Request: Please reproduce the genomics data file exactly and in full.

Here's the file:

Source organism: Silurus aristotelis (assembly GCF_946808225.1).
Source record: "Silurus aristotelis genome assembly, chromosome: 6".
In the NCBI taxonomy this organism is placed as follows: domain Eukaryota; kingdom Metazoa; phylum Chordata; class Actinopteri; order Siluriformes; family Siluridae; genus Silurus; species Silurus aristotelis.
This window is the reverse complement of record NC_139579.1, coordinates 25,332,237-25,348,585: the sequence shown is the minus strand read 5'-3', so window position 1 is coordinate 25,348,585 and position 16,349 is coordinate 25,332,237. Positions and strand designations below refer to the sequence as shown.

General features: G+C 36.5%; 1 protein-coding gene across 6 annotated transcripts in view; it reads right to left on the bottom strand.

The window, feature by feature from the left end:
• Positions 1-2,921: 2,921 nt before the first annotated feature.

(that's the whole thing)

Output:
Source organism: Silurus aristotelis (assembly GCF_946808225.1).
Source record: "Silurus aristotelis genome assembly, chromosome: 6".
In the NCBI taxonomy this organism is placed as follows: domain Eukaryota; kingdom Metazoa; phylum Chordata; class Actinopteri; order Siluriformes; family Siluridae; genus Silurus; species Silurus aristotelis.
This window is the reverse complement of record NC_139579.1, coordinates 25,332,237-25,348,585: the sequence shown is the minus strand read 5'-3', so window position 1 is coordinate 25,348,585 and position 16,349 is coordinate 25,332,237. Positions and strand designations below refer to the sequence as shown.

General features: G+C 36.5%; 1 protein-coding gene across 6 annotated transcripts in view; it reads right to left on the bottom strand.

The window, feature by feature from the left end:
• Positions 1-2,921: 2,921 nt before the first annotated feature.